Thursday, January 11, 2018
Ira Belkin has posted Justice in the PRC: How the Chinese Communist Party Has Struggled with Managing Public Opinion and the Administration of Criminal Justice in the Internet Age (F. Sapio, S. Trevaskes, S. Biddulph, & E. Nesossi (Eds.), Justice: The China Experience (pp. 195-228). Cambridge: Cambridge University Press, 2017) on SSRN. Here is the abstract:
The inﬂuence of Chinese public opinion on individual criminal case decisions is a phenomenon that has received a great deal of attention in China and around the world. Some commentators have lauded the phenomenon as empowering the public to seek justice in Chinese courts. Others have expressed concern that following public opinion may achieve justice in an individual case but does little to improve the justice system. Even worse, some fear that appeasement of public opinion in the name of maintaining social stability is leading to a kind of mob justice where life and death is determined by the emotion of the online crowd of the moment. This chapter discusses how the Chinese Communist Party (CCP) and the Chinese government have addressed this phenomenon. We focus on a series of cases that led up an official policy that courts should follow public opinion in certain cases to preserve ‘social stability’. By focusing on this policy change and how it was implemented, this chapter questions whether such a policy promotes or undermines China’s decades-long project to establish a society under the rule of law.
Between 1979 and 2009, the Chinese public demanded leniency in some cases and severity in others. In some cases, they demanded that the defendant’s life be spared and in others that he be executed. In most cases, the CCP-controlled courts acceded to the weight of perceived public opinion but they did so on a case-by-case basis and not as part of an ofﬁcial policy. Beginning around 2008, the CCP made the policy of listening to public opinion in deciding cases explicit. Chinese courts were required to consider the ‘people’s feelings’ and decide cases according to whether their decisions would ‘win the broad support of the masses,’ ‘preserve social stability’ and ‘reduc[e] social protest.’ These new populist judicial policies had an effect on individual case decisions and on the behaviour of litigants and other advocates. Empowering the public meant incentivising advocates and parties to appeal to public opinion instead of the courts. ‘Judicial populism’ moved the centre of the case from the courtroom to the electronic public square, the Internet. The CCP’s ‘judicial populism’ policies were also linked with a policy of emphasising the ‘forgiveness’ of victims as a condition for the ‘lenient’ treatment of defendants. Together these policies empowered victims to demand high amounts of compensation in exchange for their ‘forgiveness’ and to threaten to unleash public opinion demanding the harshest punishment, including the death penalty, if the defendant refused or was unable to meet their demands.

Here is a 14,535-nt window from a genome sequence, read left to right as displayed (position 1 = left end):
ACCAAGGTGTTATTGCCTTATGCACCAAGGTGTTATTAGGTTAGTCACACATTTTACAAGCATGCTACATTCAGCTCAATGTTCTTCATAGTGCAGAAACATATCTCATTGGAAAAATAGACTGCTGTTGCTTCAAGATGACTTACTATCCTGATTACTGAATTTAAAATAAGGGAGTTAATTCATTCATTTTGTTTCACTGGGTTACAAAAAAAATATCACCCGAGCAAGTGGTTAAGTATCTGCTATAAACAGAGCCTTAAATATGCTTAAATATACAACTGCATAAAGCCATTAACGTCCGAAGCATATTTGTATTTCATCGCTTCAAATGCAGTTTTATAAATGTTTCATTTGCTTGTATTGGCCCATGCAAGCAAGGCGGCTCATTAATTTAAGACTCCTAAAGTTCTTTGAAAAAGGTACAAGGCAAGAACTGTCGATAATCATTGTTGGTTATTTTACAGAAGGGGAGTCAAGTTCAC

As for individual cases, the CCP’s adherence to public opinion spared the lives of some, including a battered woman who murdered her abusive spouse and a business tycoon convicted of a massive fraud. However, Chinese courts also reluctantly ordered the execution of defendants who, absent the inﬂuence of public opinion, would have been sentenced to life imprisonment. It is not hyperbole to conclude that under these policies public opinion could determine whether one lived or died.
In the end it is fair to question whether a policy that promotes judicial populism not only undermines the rule of law but results in less, rather than more, social stability.